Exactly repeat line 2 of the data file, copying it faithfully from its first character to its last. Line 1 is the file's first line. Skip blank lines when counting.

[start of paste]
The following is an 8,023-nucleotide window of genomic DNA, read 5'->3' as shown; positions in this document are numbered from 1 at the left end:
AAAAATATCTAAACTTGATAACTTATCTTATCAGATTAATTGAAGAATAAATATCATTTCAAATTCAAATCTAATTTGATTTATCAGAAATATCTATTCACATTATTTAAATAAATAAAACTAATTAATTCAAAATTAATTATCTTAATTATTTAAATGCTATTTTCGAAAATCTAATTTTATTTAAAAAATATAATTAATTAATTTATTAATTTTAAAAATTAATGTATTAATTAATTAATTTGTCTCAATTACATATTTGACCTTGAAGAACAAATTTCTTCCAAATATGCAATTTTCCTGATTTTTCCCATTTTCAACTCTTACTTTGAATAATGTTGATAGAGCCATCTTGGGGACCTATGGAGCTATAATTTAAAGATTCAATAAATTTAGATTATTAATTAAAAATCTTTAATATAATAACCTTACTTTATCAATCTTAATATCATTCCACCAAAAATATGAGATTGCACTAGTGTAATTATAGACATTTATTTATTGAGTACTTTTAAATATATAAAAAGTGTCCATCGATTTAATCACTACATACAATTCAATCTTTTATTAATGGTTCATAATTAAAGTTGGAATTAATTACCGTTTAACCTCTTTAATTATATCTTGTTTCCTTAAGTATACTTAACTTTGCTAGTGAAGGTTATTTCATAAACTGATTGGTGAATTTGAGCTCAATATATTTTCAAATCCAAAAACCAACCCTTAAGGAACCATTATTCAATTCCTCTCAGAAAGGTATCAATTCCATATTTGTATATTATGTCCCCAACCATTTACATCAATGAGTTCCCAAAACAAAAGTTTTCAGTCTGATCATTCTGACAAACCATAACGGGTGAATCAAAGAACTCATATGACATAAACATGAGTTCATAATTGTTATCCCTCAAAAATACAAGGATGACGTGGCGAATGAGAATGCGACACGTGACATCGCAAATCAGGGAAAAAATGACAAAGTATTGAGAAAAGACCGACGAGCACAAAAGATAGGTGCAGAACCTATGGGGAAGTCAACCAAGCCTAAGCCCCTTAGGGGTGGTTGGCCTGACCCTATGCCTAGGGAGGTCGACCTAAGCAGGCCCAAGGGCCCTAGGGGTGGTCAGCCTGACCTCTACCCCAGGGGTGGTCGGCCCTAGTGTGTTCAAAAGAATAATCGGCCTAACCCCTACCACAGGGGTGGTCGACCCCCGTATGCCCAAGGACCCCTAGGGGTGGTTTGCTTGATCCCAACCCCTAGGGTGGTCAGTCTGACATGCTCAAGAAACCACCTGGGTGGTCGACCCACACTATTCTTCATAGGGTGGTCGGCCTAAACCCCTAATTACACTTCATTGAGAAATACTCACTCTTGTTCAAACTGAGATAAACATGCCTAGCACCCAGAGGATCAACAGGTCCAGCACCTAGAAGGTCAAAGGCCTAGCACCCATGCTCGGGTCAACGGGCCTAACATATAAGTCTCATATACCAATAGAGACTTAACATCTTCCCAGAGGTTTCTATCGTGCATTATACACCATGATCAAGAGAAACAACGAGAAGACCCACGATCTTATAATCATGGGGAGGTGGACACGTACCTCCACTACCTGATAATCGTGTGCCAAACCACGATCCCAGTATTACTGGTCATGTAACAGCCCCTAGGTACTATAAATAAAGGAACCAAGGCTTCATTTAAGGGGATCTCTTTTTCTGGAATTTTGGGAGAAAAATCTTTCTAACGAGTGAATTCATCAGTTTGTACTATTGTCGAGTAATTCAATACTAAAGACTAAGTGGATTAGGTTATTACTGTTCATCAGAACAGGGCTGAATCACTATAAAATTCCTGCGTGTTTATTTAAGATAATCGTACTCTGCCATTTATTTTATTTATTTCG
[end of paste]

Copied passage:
AAAAATATCTAAACTTGATAACTTATCTTATCAGATTAATTGAAGAATAAATATCATTTCAAATTCAAATCTAATTTGATTTATCAGAAATATCTATTCACATTATTTAAATAAATAAAACTAATTAATTCAAAATTAATTATCTTAATTATTTAAATGCTATTTTCGAAAATCTAATTTTATTTAAAAAATATAATTAATTAATTTATTAATTTTAAAAATTAATGTATTAATTAATTAATTTGTCTCAATTACATATTTGACCTTGAAGAACAAATTTCTTCCAAATATGCAATTTTCCTGATTTTTCCCATTTTCAACTCTTACTTTGAATAATGTTGATAGAGCCATCTTGGGGACCTATGGAGCTATAATTTAAAGATTCAATAAATTTAGATTATTAATTAAAAATCTTTAATATAATAACCTTACTTTATCAATCTTAATATCATTCCACCAAAAATATGAGATTGCACTAGTGTAATTATAGACATTTATTTATTGAGTACTTTTAAATATATAAAAAGTGTCCATCGATTTAATCACTACATACAATTCAATCTTTTATTAATGGTTCATAATTAAAGTTGGAATTAATTACCGTTTAACCTCTTTAATTATATCTTGTTTCCTTAAGTATACTTAACTTTGCTAGTGAAGGTTATTTCATAAACTGATTGGTGAATTTGAGCTCAATATATTTTCAAATCCAAAAACCAACCCTTAAGGAACCATTATTCAATTCCTCTCAGAAAGGTATCAATTCCATATTTGTATATTATGTCCCCAACCATTTACATCAATGAGTTCCCAAAACAAAAGTTTTCAGTCTGATCATTCTGACAAACCATAACGGGTGAATCAAAGAACTCATATGACATAAACATGAGTTCATAATTGTTATCCCTCAAAAATACAAGGATGACGTGGCGAATGAGAATGCGACACGTGACATCGCAAATCAGGGAAAAAATGACAAAGTATTGAGAAAAGACCGACGAGCACAAAAGATAGGTGCAGAACCTATGGGGAAGTCAACCAAGCCTAAGCCCCTTAGGGGTGGTTGGCCTGACCCTATGCCTAGGGAGGTCGACCTAAGCAGGCCCAAGGGCCCTAGGGGTGGTCAGCCTGACCTCTACCCCAGGGGTGGTCGGCCCTAGTGTGTTCAAAAGAATAATCGGCCTAACCCCTACCACAGGGGTGGTCGACCCCCGTATGCCCAAGGACCCCTAGGGGTGGTTTGCTTGATCCCAACCCCTAGGGTGGTCAGTCTGACATGCTCAAGAAACCACCTGGGTGGTCGACCCACACTATTCTTCATAGGGTGGTCGGCCTAAACCCCTAATTACACTTCATTGAGAAATACTCACTCTTGTTCAAACTGAGATAAACATGCCTAGCACCCAGAGGATCAACAGGTCCAGCACCTAGAAGGTCAAAGGCCTAGCACCCATGCTCGGGTCAACGGGCCTAACATATAAGTCTCATATACCAATAGAGACTTAACATCTTCCCAGAGGTTTCTATCGTGCATTATACACCATGATCAAGAGAAACAACGAGAAGACCCACGATCTTATAATCATGGGGAGGTGGACACGTACCTCCACTACCTGATAATCGTGTGCCAAACCACGATCCCAGTATTACTGGTCATGTAACAGCCCCTAGGTACTATAAATAAAGGAACCAAGGCTTCATTTAAGGGGATCTCTTTTTCTGGAATTTTGGGAGAAAAATCTTTCTAACGAGTGAATTCATCAGTTTGTACTATTGTCGAGTAATTCAATACTAAAGACTAAGTGGATTAGGTTATTACTGTTCATCAGAACAGGGCTGAATCACTATAAAATTCCTGCGTGTTTATTTAAGATAATCGTACTCTGCCATTTATTTTATTTATTTCG